The Autoimmune Protocol diet (AIP) is in the same family as the Paleo diet. If your goal is to feel better, you will want to learn more about this diet. The AIP targets healing the gut and reducing inflammation. These are both major triggers of Hashimoto’s thyroiditis. The diet exists in 2 phases. The first is more intense and requires the elimination of a greater number of foods. The second phase is for long term maintenance and does allow for the reintroduction of some of the foods you had to excluded in the first phase.
The AIP diet is intended to be followed in a strict manor. This is necessary in order to fully eliminate inflammation and remove all potential triggers for autoimmunity. Following the diet 95 percent of the time will not have the desired results. The idea of following this diet strictly may seem daunting but keep in mind your end goal. The potential to achieve a state of thriving with a disease that conventional medicine believes incurable hopefully out-ways the difficulties you fear. According to Sarah Ballantyne, PhD. (the brain behind PaleoMom.com) it is not possible to “cure” autoimmune diseases, but through changes in diet and lifestyle, it is possible to go into remission from autoimmunity, sometimes permanently.[i] Now that’s a goal to shoot for.
For 6 to 8 weeks it is necessary to be extremely strict about the food you consume. Food in restaurants and friends’ houses, no matter how sensitive they are to your dietary needs, will almost always include things that are not permitted. Cooking at home is the only way to go if you are devoted to healing your gut and sending your autoimmune disease into remission, according to AIP diet advocate and Clinical Nutritionist Jessica Flannigan.[ii]
Foods you must avoid in Phase 1 of the Autoimmune Protocol Diet
- Nuts and Seeds (including oils like walnut, sesame and flax, and including culinary and herbal seeds like chia, cardamom, mustard, cumin and fennel)
- Grains (includes rice, quinoa and corn)
- Alternative Sweeteners (like xylitol and stevia)
- Dried Fruits/over-consumption of fructose (no more than 10 to 20 grams per day)
- Dairy Products
- All Processed Foods
- Nightshades (tomatoes, potatoes, eggplant, peppers, mustard seeds)
- Vegetable Oils (olive and coconut oil are okay)
- Vinegars (except raw apple cider)
Foods you can eat in Phase 1 of the AIP
- Vegetables (excluding nightshades)
- Fruit (limit to max 20 grams of fructose per day)
- All Coconut Products (except coconut nectar and sugar)
- Fats: Extra-virgin olive oil, coconut oil, avocados, lard (from wild or free-range animals)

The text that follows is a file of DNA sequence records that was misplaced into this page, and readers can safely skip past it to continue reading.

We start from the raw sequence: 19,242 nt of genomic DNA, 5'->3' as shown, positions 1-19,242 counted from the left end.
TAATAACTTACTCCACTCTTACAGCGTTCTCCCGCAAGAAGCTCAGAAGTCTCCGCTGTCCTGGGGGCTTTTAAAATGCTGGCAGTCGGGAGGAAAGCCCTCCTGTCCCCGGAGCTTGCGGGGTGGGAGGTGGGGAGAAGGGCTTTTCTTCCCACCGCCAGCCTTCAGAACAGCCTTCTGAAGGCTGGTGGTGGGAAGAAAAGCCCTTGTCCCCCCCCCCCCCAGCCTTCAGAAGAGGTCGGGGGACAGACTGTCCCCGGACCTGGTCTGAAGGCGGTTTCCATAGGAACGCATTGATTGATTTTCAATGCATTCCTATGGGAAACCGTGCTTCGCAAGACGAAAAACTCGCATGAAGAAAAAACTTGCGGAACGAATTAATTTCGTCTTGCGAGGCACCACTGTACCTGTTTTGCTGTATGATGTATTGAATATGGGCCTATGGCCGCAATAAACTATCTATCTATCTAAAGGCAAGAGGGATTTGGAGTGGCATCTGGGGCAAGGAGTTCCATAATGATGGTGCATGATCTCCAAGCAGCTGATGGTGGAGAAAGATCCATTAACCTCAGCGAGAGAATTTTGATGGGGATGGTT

- Fermented Foods (kombucha, coconut yogurt/kefir, fermented vegetables, kimchee)
- Bone Broths (from wild/organic/free-range animals)
- Grass Fed Meats (avoid poultry unless exclusively range-fed)
- Seafood (only from pristine sources)
- Grass Fed/Wild Organ Meats
- Non-Seed Herbal Teas
- Green Tea
- Sweeteners: 1 tsp a day of either maple syrup or honey
- Fresh Non-Seed Herbs (basil, parsley, cilantro, etc…)
Phase 2 of AIP
There are not as many restrictions on the maintenance AIP diet, however certain foods can NEVER be reintroduced. These include:
- Vegetable Oils (except above mentioned exceptions)
After you have made it through Phase 1, you can reintroduce many foods, however some of them may still trigger an inflammatory or immune response. It is best to reintroduce foods one at a time, not more than 1 new food per week. Use a 72-hour re-challenge, as this will show if you have a reaction, that would indicate that it is a food that should be on your long term or permanent avoidance list. Common symptoms which indicate that the food is still a trigger include lethargy, brain fog, digestive distress (gas, bloating, diarrhea, constipation), achy joints, brain fog, insomnia, fatigue, skin outbreaks, or any other painful or uncomfortable symptom. It helps to keep a food reintroduction journal and to eat enough of the food to illicit a response, eating it a few times on the first day, and then again on the fourth. Avoid the food on days 2 and 3, in order to allow the immune system time to build up delayed antibodies. This is the best way to know for sure if your body is still triggered by a particular food.
AIP Quick Tips
Remember that foods you have a known allergy to should be avoided even if they are on the okay list for AIP. Also, some people believe that immature legume seeds like green beans and sweet snap peas are okay for the AIP diet. Follow your intuition and focus on organic, non-gmo foods. Avoid industrially-raised meat or fish. Find your local organic grocery, farmer’s market or CSA. Make friends with an ethical hunter. Find support on this site’s forum pages to connect with other folks committed to thriving with Hahimoto’s through diet and lifestyle. Work with a qualified professional – a Functional Doctor, Naturopath, Clinical Nutritionist, or Holistic M.D. – to customize a diet plan for your body and life.